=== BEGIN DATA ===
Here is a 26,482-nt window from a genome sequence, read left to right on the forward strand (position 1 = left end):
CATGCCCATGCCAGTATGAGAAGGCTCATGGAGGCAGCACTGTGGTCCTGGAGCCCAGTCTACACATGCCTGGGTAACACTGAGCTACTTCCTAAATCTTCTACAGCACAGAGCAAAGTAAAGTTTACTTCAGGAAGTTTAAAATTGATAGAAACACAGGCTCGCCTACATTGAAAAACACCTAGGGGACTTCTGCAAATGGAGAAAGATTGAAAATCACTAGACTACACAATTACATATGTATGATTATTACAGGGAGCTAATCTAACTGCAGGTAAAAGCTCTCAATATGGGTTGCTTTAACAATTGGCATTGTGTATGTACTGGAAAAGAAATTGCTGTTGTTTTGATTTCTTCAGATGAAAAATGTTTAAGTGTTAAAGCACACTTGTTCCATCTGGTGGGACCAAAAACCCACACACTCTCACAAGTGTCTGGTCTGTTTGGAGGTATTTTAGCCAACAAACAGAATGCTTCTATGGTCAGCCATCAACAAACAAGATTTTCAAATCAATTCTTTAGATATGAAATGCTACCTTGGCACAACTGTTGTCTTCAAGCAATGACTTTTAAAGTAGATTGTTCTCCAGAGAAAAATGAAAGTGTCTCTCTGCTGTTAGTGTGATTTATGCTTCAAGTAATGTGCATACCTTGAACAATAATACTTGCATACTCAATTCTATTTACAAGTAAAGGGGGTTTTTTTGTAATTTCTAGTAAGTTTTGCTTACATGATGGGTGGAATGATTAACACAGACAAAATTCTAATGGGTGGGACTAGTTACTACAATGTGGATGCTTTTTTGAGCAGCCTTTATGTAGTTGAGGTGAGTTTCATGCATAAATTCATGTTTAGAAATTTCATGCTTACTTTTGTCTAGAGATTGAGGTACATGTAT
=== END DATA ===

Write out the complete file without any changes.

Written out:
Here is a 26,482-nt window from a genome sequence, read left to right on the forward strand (position 1 = left end):
CATGCCCATGCCAGTATGAGAAGGCTCATGGAGGCAGCACTGTGGTCCTGGAGCCCAGTCTACACATGCCTGGGTAACACTGAGCTACTTCCTAAATCTTCTACAGCACAGAGCAAAGTAAAGTTTACTTCAGGAAGTTTAAAATTGATAGAAACACAGGCTCGCCTACATTGAAAAACACCTAGGGGACTTCTGCAAATGGAGAAAGATTGAAAATCACTAGACTACACAATTACATATGTATGATTATTACAGGGAGCTAATCTAACTGCAGGTAAAAGCTCTCAATATGGGTTGCTTTAACAATTGGCATTGTGTATGTACTGGAAAAGAAATTGCTGTTGTTTTGATTTCTTCAGATGAAAAATGTTTAAGTGTTAAAGCACACTTGTTCCATCTGGTGGGACCAAAAACCCACACACTCTCACAAGTGTCTGGTCTGTTTGGAGGTATTTTAGCCAACAAACAGAATGCTTCTATGGTCAGCCATCAACAAACAAGATTTTCAAATCAATTCTTTAGATATGAAATGCTACCTTGGCACAACTGTTGTCTTCAAGCAATGACTTTTAAAGTAGATTGTTCTCCAGAGAAAAATGAAAGTGTCTCTCTGCTGTTAGTGTGATTTATGCTTCAAGTAATGTGCATACCTTGAACAATAATACTTGCATACTCAATTCTATTTACAAGTAAAGGGGGTTTTTTTGTAATTTCTAGTAAGTTTTGCTTACATGATGGGTGGAATGATTAACACAGACAAAATTCTAATGGGTGGGACTAGTTACTACAATGTGGATGCTTTTTTGAGCAGCCTTTATGTAGTTGAGGTGAGTTTCATGCATAAATTCATGTTTAGAAATTTCATGCTTACTTTTGTCTAGAGATTGAGGTACATGTAT